Int J Pharm Pharm Sci, Vol 6, Issue 10, ??-??Original Article



1Department of Microbiology, Mithibai College, Vile Parle (West), Mumbai 400056, 2Microbiology Department, Kokilaben Dhirubhai Ambani Hospital and medical research institute, Andheri (West), Mumbai 400053.

Received: 05 Sep 2014 Revised and Accepted: 04 Oct 2014


Objective: Combination therapy is recommended for carbapenem resistant Gram negative bacilli (CR GNB) infections. However, limited data exists on the clinical effectiveness of antibiotic combinations. The purpose of this study was to evaluate the efficacy of colistin-carbapenem combination against CR GNB infection in a clinical study and an in vitro synergy study using Etest.

Methods: A study was conducted in a tertiary care hospital to evaluate the clinical outcome of patients with CR GNB infections who were treated with colistin-carbapenemcombination between January to April, 2013. It was comprised of 33 patients with CR GNB infection. Detection of in vitro synergy was performed by Etest for colistin-meropenem combination on five isolates. These isolates were also screened for the resistant genes blaOXA-23, blaVIMand blaNDM using single target PCR.

Results: 33 CR GNB included Acinetobacterspp. (19), Pseudomonas aeruginosa (7) and Enterobacteriaceae spp. (7). Overall clinical success of 60.6% was observed in patients receiving colistin-carbapenem combination therapy. In respiratory infection, the clinical success rate was only 25%, whereas in soft tissue infection it was 57.1%. In bloodstream infection 100% clinical success was observed. All five isolates screened using PCR was carrying bla NDM gene, whereas isolate of Acinetobacter baumannii also carried blaOXA-23 and blaVIM gene. Indifferent interactions were observed between colistin and meropenem against all five isolates.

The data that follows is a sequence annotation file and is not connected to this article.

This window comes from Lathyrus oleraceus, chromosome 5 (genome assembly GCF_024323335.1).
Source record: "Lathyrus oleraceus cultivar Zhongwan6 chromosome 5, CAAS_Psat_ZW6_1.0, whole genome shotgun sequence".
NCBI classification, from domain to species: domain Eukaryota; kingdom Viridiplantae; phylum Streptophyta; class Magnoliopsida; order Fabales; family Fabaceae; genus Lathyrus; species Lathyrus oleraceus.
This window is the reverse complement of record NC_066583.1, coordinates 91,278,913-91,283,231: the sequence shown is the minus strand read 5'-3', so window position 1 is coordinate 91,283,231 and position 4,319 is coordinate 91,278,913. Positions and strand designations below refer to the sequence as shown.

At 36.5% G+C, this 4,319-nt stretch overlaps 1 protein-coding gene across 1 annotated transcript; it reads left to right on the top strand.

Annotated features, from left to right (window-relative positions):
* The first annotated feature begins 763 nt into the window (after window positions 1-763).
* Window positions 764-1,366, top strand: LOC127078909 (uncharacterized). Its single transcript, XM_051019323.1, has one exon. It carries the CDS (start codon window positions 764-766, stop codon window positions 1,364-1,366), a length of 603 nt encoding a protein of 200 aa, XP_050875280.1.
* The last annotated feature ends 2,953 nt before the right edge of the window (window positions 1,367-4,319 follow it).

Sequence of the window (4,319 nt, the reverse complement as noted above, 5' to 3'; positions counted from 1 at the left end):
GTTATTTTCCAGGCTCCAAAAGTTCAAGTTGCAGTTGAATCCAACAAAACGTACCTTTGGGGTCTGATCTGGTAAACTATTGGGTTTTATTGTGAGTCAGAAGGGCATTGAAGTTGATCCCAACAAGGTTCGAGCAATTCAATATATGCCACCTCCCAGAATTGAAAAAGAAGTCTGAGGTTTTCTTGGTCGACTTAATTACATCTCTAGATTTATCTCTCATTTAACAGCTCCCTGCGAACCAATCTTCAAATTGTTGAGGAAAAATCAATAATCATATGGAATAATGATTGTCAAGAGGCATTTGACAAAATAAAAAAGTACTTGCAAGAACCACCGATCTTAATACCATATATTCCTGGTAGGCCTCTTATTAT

Conclusion: We observed low clinical success rate for colistin-carbapenem combination therapy, probably due to indifferent interactions between colistin and meropenem against NDM producing strain. In addition, probable pharmacokinetic concern of colistin may have a role to play.

Keywords: Carbapenem resistance, Etest, New Delhi metallo-β-lactamases, Synergy.


Carbapenems are commonly used to treat severe infections in critically ill patients[1]. Unfortunately, Gram-negative bacilli (GNB), the most clinically relevant being Acinetobacter baumannii, Pseudomonas aeruginosa, Klebsiella pneumoniae and other Enterobacteriaceae, are becoming increasingly non-susceptible to carbapenems [2]. Carbapenem resistance is predominantly conferred by carbapenemases, such as oxacillinase (OXA)-type enzymes and metallo-β-lactamases (MBLs) of Imipenemase (IMP), Verona Italy metallo-β-lactamases (VIM) and New Delhi metallo-β-lactamases (NDM) types, and serine carbapenemases of Klebsiella pneumoniae carbapenemases (KPC) type [2]. Although all the resistant mechanisms are being increasingly identified worldwide, there are some clear endemic areas, such as NDM producers in India [3].

Carbapenem resistance often show concurrent carriage of additional resistance determinants to many other classes of antimicrobials such as quinolones and aminoglycosides. Therefore, therapeutic options for these infections are extremely limited and with that clinicians have returned to the use of colistin (COL) [2]. However, the clinical use of COL is hindered by side effects, mainly nephrotoxicity, in addition to unclear optimal dosing. In order to improve clinical success, various combination therapies have been used with COL. One of the antibiotic classes most commonly used in combination with COL is the carbapenem[1].

The combination of COL and carbapenem against Gram negative bacilli is supported in vitro by high synergy and bactericidality rates, with low antagonism and less resistance development. However, reported strain to strain variation suggests that individualized or centre based synergy testing is of value [1].